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Phys.org / Scientists measure the evolving energy of a solar flare's explosive first minutes

Toward the end of 2017, a massive new region of magnetic field erupted on the Sun's surface next to an existing sunspot. The powerful collision of magnetic energy produced a series of potent solar flares, causing turbulent ...

Jan 17, 2020 in Astronomy & Space
Phys.org / Walking with atoms—chemical bond making and breaking recorded in action

Ever since it was proposed that atoms are building blocks of the world, scientists have been trying to understand how and why they bond to each other. Be it a molecule (which is a group of atoms joined together in a particular ...

Jan 17, 2020 in Physics
Phys.org / Here and gone: Outbound comets are likely of extra-solar origin

Astronomers at the National Astronomical Observatory of Japan (NAOJ) have analyzed the paths of two objects heading out of the Solar System forever and determined that they also most likely originated from outside of the ...

Jan 17, 2020 in Astronomy & Space
Phys.org / Newly developed screening processes will accelerate carbon capture research

University of Alberta researchers have developed techniques that save a significant amount of time in developing more efficient carbon capture technologies, which may help lower the costs to use the technologies and increase ...

Jan 17, 2020 in Chemistry
Tech Xplore / Thin-film identification tags for transferring data to touchscreen devices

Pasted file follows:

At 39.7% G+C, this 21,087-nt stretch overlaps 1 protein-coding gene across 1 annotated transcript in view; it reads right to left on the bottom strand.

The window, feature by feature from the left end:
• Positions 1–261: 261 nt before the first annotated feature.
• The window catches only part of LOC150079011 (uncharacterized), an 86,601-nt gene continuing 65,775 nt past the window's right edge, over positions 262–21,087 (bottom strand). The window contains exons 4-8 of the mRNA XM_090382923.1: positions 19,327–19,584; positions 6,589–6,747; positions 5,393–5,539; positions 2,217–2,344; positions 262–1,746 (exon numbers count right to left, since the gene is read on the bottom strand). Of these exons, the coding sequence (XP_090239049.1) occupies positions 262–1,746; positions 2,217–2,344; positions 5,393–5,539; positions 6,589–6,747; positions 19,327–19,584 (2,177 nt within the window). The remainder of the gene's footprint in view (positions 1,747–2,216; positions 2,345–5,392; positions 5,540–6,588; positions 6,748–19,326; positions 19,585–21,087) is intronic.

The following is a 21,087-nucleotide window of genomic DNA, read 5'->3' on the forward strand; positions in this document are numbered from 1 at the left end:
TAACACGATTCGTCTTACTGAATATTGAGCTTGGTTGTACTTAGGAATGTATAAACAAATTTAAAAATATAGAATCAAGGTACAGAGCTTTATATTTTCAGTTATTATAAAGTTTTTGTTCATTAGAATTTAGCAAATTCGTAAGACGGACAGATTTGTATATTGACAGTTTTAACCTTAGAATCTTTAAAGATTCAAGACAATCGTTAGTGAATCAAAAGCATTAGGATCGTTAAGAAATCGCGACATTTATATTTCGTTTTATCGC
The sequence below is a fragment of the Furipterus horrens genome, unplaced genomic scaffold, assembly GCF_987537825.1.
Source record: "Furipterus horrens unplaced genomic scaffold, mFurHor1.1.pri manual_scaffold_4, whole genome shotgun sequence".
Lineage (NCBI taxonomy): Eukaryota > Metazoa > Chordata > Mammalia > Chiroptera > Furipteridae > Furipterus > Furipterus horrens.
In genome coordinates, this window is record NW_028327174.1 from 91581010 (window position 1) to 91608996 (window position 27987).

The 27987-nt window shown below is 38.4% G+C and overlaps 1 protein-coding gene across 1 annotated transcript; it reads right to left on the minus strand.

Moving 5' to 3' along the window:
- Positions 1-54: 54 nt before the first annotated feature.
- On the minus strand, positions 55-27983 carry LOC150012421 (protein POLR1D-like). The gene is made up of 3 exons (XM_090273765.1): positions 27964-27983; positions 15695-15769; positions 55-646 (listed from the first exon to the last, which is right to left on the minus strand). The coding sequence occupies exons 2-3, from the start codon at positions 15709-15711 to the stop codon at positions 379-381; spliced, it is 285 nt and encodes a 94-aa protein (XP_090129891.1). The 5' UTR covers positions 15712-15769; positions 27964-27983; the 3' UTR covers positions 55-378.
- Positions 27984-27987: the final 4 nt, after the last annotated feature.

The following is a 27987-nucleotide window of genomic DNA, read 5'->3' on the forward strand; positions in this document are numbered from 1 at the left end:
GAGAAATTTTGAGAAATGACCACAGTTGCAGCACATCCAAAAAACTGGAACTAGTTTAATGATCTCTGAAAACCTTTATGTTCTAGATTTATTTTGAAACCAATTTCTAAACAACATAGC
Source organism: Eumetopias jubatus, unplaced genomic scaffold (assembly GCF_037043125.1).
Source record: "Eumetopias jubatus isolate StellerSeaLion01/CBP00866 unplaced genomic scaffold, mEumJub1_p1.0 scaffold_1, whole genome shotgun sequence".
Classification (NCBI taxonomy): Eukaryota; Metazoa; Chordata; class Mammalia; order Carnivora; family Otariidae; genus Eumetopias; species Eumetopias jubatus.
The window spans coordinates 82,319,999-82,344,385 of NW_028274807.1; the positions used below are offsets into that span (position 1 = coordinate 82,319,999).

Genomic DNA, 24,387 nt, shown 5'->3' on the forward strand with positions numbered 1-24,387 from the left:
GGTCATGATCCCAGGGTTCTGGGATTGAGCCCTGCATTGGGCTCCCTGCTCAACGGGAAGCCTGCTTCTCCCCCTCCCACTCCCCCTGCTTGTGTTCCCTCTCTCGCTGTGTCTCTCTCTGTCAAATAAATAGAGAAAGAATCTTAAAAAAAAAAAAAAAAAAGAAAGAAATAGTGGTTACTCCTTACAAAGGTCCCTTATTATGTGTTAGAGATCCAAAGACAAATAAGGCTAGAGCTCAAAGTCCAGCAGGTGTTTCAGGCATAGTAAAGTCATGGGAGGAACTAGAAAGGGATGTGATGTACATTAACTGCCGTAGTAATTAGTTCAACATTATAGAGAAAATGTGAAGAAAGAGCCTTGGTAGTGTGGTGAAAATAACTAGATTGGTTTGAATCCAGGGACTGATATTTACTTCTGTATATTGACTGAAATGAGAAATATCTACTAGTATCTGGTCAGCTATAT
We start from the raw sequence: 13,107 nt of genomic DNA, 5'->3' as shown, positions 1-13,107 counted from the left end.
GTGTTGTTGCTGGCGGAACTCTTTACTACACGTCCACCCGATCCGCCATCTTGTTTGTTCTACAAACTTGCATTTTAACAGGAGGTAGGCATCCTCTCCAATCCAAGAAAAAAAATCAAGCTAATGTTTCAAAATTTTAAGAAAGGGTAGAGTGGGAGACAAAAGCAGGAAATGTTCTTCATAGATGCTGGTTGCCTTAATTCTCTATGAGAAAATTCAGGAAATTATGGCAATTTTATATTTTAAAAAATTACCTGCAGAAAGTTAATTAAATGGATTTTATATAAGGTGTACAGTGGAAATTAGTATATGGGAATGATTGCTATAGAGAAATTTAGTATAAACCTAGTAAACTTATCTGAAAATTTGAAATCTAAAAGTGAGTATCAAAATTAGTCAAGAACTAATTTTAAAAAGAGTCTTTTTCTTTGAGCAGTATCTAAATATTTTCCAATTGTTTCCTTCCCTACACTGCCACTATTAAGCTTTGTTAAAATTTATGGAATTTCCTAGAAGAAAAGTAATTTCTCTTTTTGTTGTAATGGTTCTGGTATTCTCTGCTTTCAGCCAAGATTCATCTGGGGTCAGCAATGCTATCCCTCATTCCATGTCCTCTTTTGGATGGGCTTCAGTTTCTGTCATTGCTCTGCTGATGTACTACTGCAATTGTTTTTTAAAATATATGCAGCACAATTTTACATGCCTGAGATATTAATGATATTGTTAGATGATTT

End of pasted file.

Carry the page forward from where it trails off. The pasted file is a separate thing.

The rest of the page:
Today, countless electronic devices have touchscreens, including smart phones, tablets and smart home appliances. Touchscreen interfaces have become some of the most common means for users to communicate with and browse through ...

Jan 17, 2020 in Consumer & Gadgets
Medical Xpress / Faking emotions at work does more harm than good

The adage "Fake it until you make it"—the idea that someone can fake a positive attitude to elicit real-life benefits—often backfires when used with co-workers, according to a study led by a University of Arizona researcher.

Jan 17, 2020 in Psychology & Psychiatry
Medical Xpress / Obesity, heart disease, and diabetes may be communicable

Non-communicable diseases including heart disease, cancer and lung disease are now the most common causes of death, accounting for 70 percent of deaths worldwide. These diseases are considered "non-communicable" because they ...

Phys.org / Using machine learning to fine-tune views of the ancient past

A team of researchers affiliated with several institutions in China and two in the U.S. has developed a way to use machine learning to get a better look at the past. In their paper published in the journal Science, the group ...

Jan 17, 2020 in Other Sciences
Phys.org / New dog, old tricks? Stray dogs can understand human cues

If you have a dog, hopefully you're lucky enough to know that they are highly attuned to their owners and can readily understand a wide range of commands and gestures. But are these abilities innate or are they exclusively ...

Jan 17, 2020 in Biology
Phys.org / Small economic gambles are insignificant when large background uncertainty is considered

The decision to buy a lottery ticket, gamble on a stock, or buy an insurance policy often comes down to an assessment of risk. How much do I have to lose or gain? For centuries, economists have debated about when somebody ...

Jan 17, 2020 in Other Sciences
Tech Xplore / Edible 'security tag' to protect drugs from counterfeit

Manufacturing prescription drugs with distinct markings, colors, shapes or packaging isn't enough to protect them from counterfeiting, U.S. Drug Enforcement Administration reports have shown.

Jan 17, 2020 in Engineering